If you are using Windows and facing some problem about creating this CONTRACT variable, don’t fight with it. Whenever you see $CONTRACT on the next commands, just type the contract id instead of $CONTRACT.

Now, we are ready to call some methods in the index.ts. But before that let’s login first. We need to login our testnet account in order to sign transactions. Run this command

near login

It will open a new window on your browser and direct you to the wallet. Select your account and complete the steps. When you’ve done, it will say You are logged in. Please close this window. Now you are logged in. You don’t have to do this every time. Just do it once.

In order to call “view” and “change” methods. We have to initialize the contract first. Run this command:

near call $CONTRACT init '{"owner":"<your-account-id.testnet>"}' --accountId $CONTRACT

Now, we are ready to play this lottery! Let’s start with the play() method. Run this command:

near call $CONTRACT play --account_id <your-account-id.testnet> --amount 1

The result should be something like this:

Scheduling a call: with attached 1 NEAR
Doing account.functionCall()
Receipt: AqDAyDLjKSDtfe4r2vDEwLy5hqyRzAEYUouKewo8LmkS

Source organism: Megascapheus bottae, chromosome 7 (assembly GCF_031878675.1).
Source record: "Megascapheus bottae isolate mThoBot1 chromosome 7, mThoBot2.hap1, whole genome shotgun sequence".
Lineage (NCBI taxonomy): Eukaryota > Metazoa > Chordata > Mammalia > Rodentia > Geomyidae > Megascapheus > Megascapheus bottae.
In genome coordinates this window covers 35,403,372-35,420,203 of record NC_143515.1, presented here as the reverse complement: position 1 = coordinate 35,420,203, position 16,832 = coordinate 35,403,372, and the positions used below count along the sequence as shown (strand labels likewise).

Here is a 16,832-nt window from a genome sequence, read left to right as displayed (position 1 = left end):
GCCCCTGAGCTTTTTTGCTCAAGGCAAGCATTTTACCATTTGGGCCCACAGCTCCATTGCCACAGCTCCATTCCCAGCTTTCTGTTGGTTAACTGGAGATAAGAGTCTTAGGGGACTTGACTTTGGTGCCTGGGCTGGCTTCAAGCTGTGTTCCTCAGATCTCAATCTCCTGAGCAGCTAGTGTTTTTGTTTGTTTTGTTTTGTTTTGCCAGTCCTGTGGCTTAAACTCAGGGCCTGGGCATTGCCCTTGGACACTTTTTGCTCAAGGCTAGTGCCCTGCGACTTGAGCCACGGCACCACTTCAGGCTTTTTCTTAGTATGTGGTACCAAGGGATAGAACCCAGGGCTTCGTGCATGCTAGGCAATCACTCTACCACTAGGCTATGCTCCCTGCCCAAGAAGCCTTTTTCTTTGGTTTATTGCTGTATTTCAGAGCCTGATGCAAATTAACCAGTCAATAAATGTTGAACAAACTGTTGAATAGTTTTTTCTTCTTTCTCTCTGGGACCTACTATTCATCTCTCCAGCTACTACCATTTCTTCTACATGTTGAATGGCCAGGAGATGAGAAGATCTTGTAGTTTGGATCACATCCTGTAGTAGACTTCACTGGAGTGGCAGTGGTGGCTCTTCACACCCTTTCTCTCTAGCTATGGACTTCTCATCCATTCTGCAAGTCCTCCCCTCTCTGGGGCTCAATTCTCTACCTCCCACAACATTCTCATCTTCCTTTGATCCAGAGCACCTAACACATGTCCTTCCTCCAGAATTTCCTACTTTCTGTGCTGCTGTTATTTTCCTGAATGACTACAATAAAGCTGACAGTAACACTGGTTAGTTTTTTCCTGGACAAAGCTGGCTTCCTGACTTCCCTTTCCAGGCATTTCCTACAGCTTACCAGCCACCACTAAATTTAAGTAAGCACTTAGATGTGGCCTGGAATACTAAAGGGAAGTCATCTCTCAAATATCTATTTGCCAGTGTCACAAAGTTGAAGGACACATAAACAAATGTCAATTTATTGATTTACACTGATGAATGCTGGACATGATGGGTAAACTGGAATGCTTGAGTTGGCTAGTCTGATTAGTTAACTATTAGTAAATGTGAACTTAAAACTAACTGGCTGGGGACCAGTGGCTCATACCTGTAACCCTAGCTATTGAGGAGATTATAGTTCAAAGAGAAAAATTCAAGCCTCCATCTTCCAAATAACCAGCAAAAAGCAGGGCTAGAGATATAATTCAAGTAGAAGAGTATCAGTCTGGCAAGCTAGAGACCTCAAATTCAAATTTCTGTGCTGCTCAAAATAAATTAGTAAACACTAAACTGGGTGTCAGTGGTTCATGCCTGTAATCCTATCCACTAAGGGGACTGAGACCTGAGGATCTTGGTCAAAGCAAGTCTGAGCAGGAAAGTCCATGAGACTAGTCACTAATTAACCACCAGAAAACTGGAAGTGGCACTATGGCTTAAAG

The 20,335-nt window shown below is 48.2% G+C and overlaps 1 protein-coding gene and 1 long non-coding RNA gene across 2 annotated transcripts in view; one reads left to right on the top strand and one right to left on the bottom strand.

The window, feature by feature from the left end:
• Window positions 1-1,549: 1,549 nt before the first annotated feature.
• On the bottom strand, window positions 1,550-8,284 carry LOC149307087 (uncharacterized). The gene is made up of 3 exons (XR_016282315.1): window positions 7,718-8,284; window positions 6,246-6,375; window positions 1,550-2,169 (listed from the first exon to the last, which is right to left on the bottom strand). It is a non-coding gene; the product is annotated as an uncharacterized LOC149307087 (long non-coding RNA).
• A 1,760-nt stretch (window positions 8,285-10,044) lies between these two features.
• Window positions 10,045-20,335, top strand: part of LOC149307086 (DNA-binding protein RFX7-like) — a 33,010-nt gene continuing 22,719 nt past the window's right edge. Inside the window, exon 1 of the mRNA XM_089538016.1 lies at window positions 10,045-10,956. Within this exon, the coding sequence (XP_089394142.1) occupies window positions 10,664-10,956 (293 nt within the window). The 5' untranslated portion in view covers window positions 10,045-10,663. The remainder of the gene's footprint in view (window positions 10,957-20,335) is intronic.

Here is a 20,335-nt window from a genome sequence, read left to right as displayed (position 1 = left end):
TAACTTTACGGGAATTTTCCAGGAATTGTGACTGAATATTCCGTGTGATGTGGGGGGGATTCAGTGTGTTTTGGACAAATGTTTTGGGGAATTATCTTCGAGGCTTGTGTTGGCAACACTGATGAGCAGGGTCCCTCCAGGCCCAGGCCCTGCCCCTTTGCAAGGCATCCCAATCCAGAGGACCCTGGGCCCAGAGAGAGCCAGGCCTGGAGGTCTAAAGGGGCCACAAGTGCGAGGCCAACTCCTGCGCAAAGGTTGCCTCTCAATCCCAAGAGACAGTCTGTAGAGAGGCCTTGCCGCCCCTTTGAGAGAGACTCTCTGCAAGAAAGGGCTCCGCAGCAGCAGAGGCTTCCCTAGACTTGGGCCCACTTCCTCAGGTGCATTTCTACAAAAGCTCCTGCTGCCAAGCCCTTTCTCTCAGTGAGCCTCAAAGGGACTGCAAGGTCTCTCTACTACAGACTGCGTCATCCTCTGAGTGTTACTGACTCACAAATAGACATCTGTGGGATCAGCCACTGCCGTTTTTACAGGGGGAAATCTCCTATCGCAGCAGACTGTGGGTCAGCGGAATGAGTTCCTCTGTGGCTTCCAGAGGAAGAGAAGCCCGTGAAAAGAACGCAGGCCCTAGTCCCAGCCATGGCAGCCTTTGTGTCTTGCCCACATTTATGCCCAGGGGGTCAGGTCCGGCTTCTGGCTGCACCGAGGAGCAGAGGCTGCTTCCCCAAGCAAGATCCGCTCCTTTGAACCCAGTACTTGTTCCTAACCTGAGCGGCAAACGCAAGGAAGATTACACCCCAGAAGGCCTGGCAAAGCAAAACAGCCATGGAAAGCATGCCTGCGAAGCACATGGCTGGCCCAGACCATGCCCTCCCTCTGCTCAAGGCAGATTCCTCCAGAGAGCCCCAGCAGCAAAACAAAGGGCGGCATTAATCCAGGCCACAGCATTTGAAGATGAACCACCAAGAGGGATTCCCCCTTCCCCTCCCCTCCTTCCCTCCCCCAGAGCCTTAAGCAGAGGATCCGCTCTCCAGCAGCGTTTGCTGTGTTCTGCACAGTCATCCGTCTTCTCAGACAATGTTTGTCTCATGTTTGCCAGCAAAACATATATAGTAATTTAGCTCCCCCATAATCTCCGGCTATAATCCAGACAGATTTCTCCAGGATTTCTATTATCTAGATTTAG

Log [dev-1648206892544-47938402073916]: roll: 1122949663
        Log [dev-1648206892544-47938402073916]: patika.testnet did not win.  The pot is currently 1 NEAR
Transaction Id GzkeTymL3C55s2mvoo6PU31RrhJuJmNgwsvXi6sX35s
To see the transaction in the transaction explorer, please open this url in your browser

This is a change method. Meaning, it will change the state of the chain. That’s why we need somebody to sign this transaction. We are specifying this signer by --account_id <your-account-id.testnet>. (you should put your own account id instead of <your-account-id.testnet>) Because you have the public & private key of your account, you can sign this transaction. Also, there is this --amount 1. This is used when you need to attach some NEAR tokens to a certain method. We’re attaching 1 NEAR in this command.

There are also “view” methods. Let’s take a look at some of them. Run this command:

near view $CONTRACT get_owner '{}'


View call: dev-1648206892544-47938402073916.get_owner({})

This command will return the owner of this contract. If it is a view method, we say near view. If it’s a change method, we say near call. That’s one of the differences between view and change methods. The other difference is that we don’t need to sign this transaction. See, we don’t have --account_id <your-account-id.testnet> It’s because we are not modifying the state. We’re just reading from the state! Anybody can do that.

Let’s take another one. Run this command:

near view $CONTRACT explain_lottery '{}'


View call: dev-1648206892544-47938402073916.explain_lottery({})
'Players have a 20.0% chance of winning.'

This command will return the terms of the lottery.

Another one. Run this command:

near view $CONTRACT get_last_played '{}'


View call: dev-1648206892544-47938402073916.get_last_played({})

This command will return the player who played last.

There are many commands in this contract. Try to call them one by one and see what happens. Try to change the code a little and don’t forget to build and deploy it every time you changed something on the code.